Once a child has learned to count to the number 73, he or she can count as high as 100 and continue to infinity, according to research from Charles Yang, an associate professor in the Department of Linguistics in the School of Arts & Sciences and director of undergraduate studies at the Institute for Research in Cognitive Science.
Yang studies how children learn language. Until recently, his work focused on exceptions to rules, like past tense or plural, for example, when adding “-ed” or “-s” doesn’t apply to words, such as “think” and “thought” or “ox” and “oxen.” After attending a conference about numerical cognition, he started contemplating how children learn to count.
“The first 10 words are completely unhelpful. They won’t tell you anything about how numbers are forming. They are just arbitrary sounds,” Yang explains. The words “one,” “two,” “three,” “four,” “five,” “six,” “seven,” “eight,” “nine,” and “ten” follow no logical rule, making the series itself hard to learn, and patterns ungeneralizable.
Children absorbing language subconsciously need such rules, so based on how the first 10 numbers sound, 11 spoken aloud should read “one-teen,” much like 14 becomes a combination of the words “four” and “teen.” There are 17 such outliers—1 through 10, plus 11, 12, 13, 15, 20, 30, and 50. For those numbers, memorization becomes the sole educational mechanism.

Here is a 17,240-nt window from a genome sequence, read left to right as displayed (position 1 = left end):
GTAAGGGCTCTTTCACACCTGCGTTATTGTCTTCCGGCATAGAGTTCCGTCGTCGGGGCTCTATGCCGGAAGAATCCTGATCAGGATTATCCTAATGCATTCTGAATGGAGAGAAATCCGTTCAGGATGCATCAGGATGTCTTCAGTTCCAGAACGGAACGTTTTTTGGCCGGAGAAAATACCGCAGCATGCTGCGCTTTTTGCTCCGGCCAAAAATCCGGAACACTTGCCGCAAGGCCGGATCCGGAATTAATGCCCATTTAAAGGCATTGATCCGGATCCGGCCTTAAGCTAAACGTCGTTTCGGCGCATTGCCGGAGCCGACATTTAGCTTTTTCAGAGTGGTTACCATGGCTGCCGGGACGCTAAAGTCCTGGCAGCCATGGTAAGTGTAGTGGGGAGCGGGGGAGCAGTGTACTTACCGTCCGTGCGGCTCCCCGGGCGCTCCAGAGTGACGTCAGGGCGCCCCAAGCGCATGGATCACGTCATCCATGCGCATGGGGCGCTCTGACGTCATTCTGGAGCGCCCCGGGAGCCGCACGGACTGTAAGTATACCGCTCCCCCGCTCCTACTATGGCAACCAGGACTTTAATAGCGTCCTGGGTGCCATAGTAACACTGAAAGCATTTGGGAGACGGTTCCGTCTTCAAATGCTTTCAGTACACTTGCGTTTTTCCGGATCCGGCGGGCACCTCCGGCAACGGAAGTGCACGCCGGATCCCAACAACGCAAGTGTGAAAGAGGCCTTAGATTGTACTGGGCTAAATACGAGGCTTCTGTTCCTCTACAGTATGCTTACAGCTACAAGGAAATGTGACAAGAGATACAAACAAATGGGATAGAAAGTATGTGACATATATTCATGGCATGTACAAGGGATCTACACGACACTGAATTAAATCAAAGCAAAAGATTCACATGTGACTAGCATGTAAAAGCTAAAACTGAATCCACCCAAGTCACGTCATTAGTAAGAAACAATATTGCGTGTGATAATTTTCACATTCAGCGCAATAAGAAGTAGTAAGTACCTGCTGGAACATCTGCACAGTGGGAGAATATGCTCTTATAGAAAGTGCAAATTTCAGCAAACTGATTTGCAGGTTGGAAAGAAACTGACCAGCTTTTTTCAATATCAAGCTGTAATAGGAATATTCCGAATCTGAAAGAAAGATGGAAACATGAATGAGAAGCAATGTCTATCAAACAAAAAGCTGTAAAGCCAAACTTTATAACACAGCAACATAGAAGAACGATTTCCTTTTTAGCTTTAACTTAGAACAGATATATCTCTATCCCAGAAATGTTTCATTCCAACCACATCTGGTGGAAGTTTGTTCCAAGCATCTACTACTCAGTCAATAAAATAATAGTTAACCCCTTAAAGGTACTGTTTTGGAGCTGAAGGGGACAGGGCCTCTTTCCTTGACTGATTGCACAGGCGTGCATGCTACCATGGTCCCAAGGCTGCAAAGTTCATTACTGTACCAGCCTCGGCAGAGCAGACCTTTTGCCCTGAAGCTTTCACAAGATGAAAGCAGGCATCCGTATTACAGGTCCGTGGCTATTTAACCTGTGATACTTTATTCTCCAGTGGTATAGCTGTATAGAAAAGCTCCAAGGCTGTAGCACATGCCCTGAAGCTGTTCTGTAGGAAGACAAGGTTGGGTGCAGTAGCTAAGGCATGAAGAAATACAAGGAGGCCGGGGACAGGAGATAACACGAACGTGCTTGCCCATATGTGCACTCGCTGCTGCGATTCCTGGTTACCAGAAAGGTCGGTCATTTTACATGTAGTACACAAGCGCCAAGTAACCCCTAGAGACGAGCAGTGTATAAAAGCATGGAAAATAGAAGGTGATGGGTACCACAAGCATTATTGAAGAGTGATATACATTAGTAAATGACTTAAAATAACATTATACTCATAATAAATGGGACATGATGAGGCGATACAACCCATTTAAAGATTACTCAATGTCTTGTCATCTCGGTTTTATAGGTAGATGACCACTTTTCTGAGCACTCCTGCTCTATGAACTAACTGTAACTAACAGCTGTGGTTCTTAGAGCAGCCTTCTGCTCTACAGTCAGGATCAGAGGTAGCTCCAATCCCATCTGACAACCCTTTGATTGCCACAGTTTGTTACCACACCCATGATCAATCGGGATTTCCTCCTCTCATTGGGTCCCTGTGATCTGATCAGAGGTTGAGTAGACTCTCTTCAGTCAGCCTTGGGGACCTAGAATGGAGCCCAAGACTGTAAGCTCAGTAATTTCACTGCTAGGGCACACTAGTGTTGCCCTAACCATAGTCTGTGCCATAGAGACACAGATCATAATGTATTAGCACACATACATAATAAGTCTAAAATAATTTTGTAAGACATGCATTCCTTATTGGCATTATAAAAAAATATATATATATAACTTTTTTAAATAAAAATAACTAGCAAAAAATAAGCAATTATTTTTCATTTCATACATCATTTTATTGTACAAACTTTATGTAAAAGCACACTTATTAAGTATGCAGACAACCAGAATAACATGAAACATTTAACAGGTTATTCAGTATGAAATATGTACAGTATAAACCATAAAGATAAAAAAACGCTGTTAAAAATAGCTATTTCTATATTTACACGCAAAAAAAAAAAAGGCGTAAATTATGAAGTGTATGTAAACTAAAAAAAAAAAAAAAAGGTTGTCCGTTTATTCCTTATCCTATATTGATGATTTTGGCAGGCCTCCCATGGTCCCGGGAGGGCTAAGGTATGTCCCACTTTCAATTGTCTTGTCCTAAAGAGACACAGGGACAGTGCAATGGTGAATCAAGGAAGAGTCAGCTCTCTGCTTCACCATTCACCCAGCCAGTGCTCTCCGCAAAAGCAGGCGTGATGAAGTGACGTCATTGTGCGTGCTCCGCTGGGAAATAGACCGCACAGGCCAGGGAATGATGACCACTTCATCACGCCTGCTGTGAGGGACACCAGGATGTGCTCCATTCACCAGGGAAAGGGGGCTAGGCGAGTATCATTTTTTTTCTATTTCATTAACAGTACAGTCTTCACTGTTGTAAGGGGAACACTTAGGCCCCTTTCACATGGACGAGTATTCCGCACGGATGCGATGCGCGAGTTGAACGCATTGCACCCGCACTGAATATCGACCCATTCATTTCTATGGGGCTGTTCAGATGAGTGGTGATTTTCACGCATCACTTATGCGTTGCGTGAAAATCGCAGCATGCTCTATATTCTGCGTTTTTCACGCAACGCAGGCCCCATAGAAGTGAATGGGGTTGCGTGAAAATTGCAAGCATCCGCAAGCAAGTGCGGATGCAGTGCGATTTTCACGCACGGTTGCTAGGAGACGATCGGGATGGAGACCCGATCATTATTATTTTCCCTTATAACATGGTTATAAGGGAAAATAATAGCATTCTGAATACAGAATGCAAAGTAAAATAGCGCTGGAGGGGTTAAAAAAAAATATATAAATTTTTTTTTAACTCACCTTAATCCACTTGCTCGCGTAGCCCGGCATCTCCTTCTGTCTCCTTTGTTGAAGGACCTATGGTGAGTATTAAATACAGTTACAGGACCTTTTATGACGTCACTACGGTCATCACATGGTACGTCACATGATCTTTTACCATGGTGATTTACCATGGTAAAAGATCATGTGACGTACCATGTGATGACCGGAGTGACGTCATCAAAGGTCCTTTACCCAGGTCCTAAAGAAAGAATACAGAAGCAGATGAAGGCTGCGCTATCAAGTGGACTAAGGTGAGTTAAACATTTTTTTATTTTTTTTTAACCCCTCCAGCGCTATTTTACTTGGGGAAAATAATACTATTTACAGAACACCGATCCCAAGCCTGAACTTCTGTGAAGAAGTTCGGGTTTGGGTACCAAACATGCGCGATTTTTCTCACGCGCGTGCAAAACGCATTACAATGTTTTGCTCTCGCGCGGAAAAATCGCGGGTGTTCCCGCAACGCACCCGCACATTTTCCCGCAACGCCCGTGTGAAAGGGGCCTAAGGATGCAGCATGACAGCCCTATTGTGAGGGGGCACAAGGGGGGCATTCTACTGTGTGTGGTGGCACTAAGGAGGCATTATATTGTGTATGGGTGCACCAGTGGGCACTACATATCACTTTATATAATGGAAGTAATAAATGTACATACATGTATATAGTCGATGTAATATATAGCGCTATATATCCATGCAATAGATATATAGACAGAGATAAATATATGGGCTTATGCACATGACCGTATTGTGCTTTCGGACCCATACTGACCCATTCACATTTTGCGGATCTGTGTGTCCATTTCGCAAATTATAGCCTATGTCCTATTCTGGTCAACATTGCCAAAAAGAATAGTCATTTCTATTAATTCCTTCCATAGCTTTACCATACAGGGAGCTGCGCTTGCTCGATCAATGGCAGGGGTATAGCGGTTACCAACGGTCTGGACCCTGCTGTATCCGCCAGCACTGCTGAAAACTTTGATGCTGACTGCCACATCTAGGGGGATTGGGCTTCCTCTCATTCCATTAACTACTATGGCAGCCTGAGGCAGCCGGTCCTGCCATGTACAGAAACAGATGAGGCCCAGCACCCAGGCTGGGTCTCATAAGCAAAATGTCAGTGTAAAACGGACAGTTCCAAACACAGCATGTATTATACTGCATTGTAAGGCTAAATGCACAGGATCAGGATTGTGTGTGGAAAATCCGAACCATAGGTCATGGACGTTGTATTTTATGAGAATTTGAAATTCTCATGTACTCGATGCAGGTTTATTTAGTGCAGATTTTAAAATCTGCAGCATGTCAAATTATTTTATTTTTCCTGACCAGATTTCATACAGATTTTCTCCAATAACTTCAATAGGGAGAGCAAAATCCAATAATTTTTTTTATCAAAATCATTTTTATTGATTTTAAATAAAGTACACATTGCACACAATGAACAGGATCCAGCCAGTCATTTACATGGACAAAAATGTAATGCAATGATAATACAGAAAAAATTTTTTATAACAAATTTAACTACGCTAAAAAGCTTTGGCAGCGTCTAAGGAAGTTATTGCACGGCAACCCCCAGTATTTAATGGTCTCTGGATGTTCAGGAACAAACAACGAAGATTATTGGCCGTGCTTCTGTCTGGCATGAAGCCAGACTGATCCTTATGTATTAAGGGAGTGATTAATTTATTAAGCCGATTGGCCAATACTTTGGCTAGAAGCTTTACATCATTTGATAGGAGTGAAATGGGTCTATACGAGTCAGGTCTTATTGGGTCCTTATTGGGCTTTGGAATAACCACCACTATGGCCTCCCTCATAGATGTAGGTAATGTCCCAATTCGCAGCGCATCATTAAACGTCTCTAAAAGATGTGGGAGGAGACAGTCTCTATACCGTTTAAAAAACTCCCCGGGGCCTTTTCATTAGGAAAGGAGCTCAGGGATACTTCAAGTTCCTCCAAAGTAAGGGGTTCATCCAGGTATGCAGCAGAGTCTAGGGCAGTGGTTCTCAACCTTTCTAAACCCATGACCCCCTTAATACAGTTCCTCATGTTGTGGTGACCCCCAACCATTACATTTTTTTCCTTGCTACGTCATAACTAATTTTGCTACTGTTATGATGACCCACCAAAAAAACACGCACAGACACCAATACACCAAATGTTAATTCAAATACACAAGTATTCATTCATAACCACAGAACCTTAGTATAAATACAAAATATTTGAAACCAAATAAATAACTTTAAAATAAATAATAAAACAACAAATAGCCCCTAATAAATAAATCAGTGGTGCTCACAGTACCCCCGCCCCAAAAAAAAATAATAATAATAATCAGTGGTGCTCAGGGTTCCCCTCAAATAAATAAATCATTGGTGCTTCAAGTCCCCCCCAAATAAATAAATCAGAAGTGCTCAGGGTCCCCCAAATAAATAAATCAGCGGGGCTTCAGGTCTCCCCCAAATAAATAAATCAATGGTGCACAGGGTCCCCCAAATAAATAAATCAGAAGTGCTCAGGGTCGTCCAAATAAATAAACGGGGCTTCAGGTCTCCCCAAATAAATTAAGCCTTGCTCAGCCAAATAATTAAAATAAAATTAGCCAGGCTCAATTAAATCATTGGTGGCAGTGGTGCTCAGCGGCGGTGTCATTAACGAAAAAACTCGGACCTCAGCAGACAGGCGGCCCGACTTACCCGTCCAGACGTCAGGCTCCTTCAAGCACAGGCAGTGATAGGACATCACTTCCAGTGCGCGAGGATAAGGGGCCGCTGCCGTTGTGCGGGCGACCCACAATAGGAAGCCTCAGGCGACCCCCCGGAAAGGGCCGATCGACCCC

“The more exceptions a rule has, the longer it takes the brain to process words that follow this rule,” Yang says. “A child’s brain is looking for a more efficient way of organizing and processing linguistic information.”
Figuring out how many irregular numbers existed allowed Yang, a computer scientist by training, to determine how high a child would have to count to fully develop the concept of numbers over time. He turned to a formula he had discovered for his other language work, a simple equation based on the number of exceptions to a rule. He has a book on the subject coming out soon.
“I was stunned to discover the equation predicted [a threshold at] 73,” he says. Yang calls this the tipping point. It corroborated research from the 1980s that had revealed that counting to the low 70s predicted further counting skill. Here, finally, was a potential reason why, suggesting the human ability with numbers may be language-based.
Interestingly, a number system’s complexity determines where that threshold lies. For example, the Chinese classification has fewer irregularities than counting in English—meaning fewer outliers to memorize—so children counting in that system can reach 100 by the time they are 4-and-a-half—a full year earlier than American English learners.
Conversely, there’s a greater delay with children learning to count in languages like Tamil, with its more complex system.
Yang has just scratched the surface in this field. He’ll soon start collaborating with Elizabeth Brannon, the Edmund J. and Louise W. Kahn Term Chair in the Natural Sciences in the Department of Psychology, who specializes in numerical cognition, among other areas.
In addition, Yang plans to assess broader uses for his equation in language decision-making processes and beyond.